The College of Veterinary Medicine, Animal Resources and Biosecurity (CoVAB) invites you to the Public PhD Defense for:
Ph.D. Candidate: Monica Namayanja
Topic: UNDERSTANDING TRYPANOSOMA BRUCEI BRUCEI – HOST INTERACTIONS ASSOCIATED WITH BIOLOGICAL BARRIER TRAVERSAL
Course: PhD in Molecular Biology
Date and Time: 2nd February 2022, 2:00 - 5:00 PM EAT
- Professor George W. Lubega, (PhD), CoVAB, Makerere University
- Associate Professor Enock Matovu, (PhD), CoVAB, Makerere University
Your participation will be highly appreciated.
Trypanosoma brucei, the causative agents of African Trypanosomiasis cross different biological barriers resulting in serious disorders. This study investigated Trypanosome parasite host interactions associated with biological barrier traversal and the mechanism used by T .b. brucei to traverse different biological barriers. A mouse model utilizing different T. b. brucei strains was employed to seek whether traversal of the blood-brain barrier (BBB) commences at the same time point for different strains of the same subspecies. Further, in vitro biological barrier models, the MDCKII and HDMEC models, together with confocal and scanning electron microscopy were used to determine the mechanism of traversal. Subsequently, a protein previously suspected to be involved in cell-cell adhesion, and a possible trypanosome ‘integrin’ was expressed both in the bacterial expression system and ectopically overexpressed in the trypanosome and later localized. Findings show that different strains of the same subspecies begin traversing the BBB at different time points and that both field isolates and laboratory strains as early as 3 days post infection, which is earlier than initially reported. Traversing of different biological barriers by T. b. brucei was found to differ, with the modification of the host plasma membrane in one of the barriers as it traverses through, by the formation of “possible cup-like structures independent of vascular adhesion molecule-1. Both paracellular and transcellular routes of traversal are utilized though with more preference to paracellular route. The expressed protein was found to localize in the mitochondria and not on the plasma membrane, ruling out the possibility of its involvement in cell-cell adhesion or BBB traversal. Taken together, the findings of this study suggest the possible involvement of different mechanisms and different virulence factors in BBB traversal. It also for the first time demonstrates the modification of the host plasma membrane as the T. b. brucei migrates across the microvasculature. Exploring the factors behind this modification may unveil trypanosome novel molecules that can be exploited in development of new interventions against African Trypanosomiasis.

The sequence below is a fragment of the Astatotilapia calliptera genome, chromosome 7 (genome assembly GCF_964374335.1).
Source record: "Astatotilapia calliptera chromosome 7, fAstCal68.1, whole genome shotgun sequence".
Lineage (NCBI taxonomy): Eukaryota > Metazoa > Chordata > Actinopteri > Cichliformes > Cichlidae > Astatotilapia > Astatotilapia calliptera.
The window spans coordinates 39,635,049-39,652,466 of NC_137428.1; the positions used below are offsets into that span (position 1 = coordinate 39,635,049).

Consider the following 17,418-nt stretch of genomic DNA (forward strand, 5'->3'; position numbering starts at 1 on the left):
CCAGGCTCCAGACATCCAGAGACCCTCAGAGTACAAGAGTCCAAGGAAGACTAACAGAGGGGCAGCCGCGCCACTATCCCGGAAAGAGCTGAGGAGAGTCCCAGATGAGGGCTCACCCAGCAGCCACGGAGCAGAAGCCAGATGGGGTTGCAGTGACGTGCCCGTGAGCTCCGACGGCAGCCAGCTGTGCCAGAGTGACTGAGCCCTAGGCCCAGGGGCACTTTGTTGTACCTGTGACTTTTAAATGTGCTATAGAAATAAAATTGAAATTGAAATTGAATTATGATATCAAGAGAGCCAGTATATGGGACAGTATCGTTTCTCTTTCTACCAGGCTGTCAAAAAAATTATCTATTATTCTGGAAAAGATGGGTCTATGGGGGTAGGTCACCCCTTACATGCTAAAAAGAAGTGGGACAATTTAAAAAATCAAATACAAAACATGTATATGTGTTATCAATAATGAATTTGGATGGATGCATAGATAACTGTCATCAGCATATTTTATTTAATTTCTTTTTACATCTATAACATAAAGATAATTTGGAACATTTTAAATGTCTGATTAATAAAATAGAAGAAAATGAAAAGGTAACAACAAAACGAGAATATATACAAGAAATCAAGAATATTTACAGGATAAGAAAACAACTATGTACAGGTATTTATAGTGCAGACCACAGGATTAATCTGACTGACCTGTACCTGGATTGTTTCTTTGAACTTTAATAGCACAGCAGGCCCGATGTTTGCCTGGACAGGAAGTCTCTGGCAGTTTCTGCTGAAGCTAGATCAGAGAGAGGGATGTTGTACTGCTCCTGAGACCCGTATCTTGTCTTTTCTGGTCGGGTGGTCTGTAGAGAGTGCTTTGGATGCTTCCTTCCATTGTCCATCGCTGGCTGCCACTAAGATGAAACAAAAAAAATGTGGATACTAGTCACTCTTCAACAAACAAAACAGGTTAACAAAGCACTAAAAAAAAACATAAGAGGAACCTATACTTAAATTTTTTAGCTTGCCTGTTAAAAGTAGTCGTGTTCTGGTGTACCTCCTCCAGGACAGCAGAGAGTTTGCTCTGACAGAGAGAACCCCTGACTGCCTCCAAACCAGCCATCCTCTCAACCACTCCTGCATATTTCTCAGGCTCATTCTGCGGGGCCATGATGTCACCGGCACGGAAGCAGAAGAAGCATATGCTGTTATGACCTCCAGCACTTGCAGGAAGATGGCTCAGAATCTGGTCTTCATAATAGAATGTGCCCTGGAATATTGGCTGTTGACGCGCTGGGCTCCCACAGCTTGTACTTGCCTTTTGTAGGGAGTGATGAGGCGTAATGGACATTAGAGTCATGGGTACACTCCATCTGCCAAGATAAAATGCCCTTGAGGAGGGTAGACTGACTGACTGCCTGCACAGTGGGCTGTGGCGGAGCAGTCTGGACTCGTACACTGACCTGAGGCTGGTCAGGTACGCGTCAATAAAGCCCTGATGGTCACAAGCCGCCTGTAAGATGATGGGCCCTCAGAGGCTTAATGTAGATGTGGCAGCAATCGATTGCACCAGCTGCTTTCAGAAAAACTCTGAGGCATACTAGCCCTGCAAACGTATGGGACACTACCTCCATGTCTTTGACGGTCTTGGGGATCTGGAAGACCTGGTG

Key words: Trypanosoma brucei brucei, traversal, biological barriers, mechanisms